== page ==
The Peacocks find much of the health system like this - contradictory, absurd and unfair.
There are dozens of examples - Ashley being considered dangerous, but staff suggesting he go on public transport when the hospital van was busy. Ashley liking to host guests, but not being allowed to make tea.
Last year, Ashley had five sessions of equine therapy. A video filmed by his care workers shows him on a farm, gently grooming the horse, and then taking it for a walk to a stream.
At one point Ashley plunges sideways into the water, emerging dripping wet and roaring with laughter. "This is beautiful!" he shouts. Dave weeps quietly as he watches the film.
The funding for the therapy was not continued.
There is also the matter of Ashley's teeth. His parents requests he see a dentist were refused. The hospital said he was too dangerous to treat without sedation, and the Health and Disability Commissioner agreeing that to sedate him would "undermine" his relationship with staff.
When, a month ago, he was finally allowed treatment, Ashley was found to have significant dental decay. It broke Marlena's heart. "He used to have such a beautiful smile," she said. Eight teeth were removed.
The Peacocks try to maintain dignity and a working relationship with clinicians. But sometimes it is too much. They feel that both the psychiatrists and the Mental Health Act have too much power over an individual's life.
Once, in a meeting, a psychiatrist told the couple the hospital "owned" Ashley.
Marlena's frustration spilled over and she stood up, shouting: "You may monitor his every poo, and every pee, and every phone call, but you do not own my son." A grovelling letter of explanation from the psychiatrist later arrived in the post.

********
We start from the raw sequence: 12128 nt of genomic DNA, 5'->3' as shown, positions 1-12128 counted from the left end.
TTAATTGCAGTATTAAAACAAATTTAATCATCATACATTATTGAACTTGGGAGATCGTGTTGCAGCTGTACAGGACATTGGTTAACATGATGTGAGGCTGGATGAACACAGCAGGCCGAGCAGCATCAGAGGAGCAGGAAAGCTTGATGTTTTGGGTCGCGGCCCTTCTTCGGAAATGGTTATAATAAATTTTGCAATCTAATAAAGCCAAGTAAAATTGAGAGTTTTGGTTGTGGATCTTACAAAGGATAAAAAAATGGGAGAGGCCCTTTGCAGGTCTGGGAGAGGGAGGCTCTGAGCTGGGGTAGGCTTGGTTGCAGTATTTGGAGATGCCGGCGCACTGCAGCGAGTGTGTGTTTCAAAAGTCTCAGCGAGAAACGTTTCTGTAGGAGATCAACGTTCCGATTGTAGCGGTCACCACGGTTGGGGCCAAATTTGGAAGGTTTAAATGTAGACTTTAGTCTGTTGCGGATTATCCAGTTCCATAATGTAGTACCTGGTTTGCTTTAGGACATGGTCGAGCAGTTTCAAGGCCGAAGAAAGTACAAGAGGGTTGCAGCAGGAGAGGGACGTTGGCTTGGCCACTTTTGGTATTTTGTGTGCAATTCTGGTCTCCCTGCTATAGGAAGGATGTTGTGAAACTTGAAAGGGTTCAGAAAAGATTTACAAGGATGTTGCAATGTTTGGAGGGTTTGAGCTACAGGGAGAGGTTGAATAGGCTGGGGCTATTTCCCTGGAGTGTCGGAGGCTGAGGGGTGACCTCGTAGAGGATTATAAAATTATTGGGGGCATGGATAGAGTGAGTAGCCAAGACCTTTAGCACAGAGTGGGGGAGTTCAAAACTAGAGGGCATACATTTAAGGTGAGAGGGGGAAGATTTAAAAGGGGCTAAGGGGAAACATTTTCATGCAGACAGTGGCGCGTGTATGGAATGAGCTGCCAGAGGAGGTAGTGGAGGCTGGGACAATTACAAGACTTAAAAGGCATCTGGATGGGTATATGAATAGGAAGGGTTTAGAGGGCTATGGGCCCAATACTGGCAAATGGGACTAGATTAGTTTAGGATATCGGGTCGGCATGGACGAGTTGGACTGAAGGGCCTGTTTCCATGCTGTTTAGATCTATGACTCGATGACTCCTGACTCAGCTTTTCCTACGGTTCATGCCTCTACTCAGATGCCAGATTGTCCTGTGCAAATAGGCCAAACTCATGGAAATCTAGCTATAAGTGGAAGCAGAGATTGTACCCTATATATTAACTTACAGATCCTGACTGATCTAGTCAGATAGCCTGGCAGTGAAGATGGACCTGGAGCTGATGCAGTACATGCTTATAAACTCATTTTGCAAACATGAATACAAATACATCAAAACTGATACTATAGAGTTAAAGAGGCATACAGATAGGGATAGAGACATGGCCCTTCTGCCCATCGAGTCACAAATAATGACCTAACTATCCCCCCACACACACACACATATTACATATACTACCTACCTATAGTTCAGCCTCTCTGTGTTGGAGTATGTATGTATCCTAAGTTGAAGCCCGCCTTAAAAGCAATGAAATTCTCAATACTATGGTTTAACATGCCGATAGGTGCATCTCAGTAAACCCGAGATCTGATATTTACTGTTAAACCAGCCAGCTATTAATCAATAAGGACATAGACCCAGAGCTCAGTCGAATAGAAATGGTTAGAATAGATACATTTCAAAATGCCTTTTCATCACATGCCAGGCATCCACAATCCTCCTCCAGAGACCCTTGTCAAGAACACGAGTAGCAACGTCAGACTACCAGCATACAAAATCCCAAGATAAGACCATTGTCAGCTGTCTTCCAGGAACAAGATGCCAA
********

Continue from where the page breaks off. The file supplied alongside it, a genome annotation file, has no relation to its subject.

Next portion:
More recently, an advocacy group of disability specialists has been helping the couple bear some of the load. Wellington mum Kim Hall, whose middle son is autistic, saw a documentary about Ashley and thought she could help.
"I was horrified," Ms Hall said. "I saw what happened and thought, 'I don't want that for my son'. I didn't even know that kind of thing could happen in New Zealand."
"This is what normal people do"
When the recommendations of Ashley's latest review landed in March, the Peacocks felt a surge of hope.
The team was unanimous that a transition was practicable, and recommended work on a bespoke service run by Community Connections began straight away. It advocated employing a project manager, and developing a "day base" away from Tawhirimatea in the interim.
There was no need to transition him through another ward first, it said.
"Our view is that the only viable solution will be for Ashley to be transitioned directly out of [the unit] to a community placement."
Three months on there is no project manager. There is no day base. Funding is yet to be finalised between the health board and the Ministry of Health.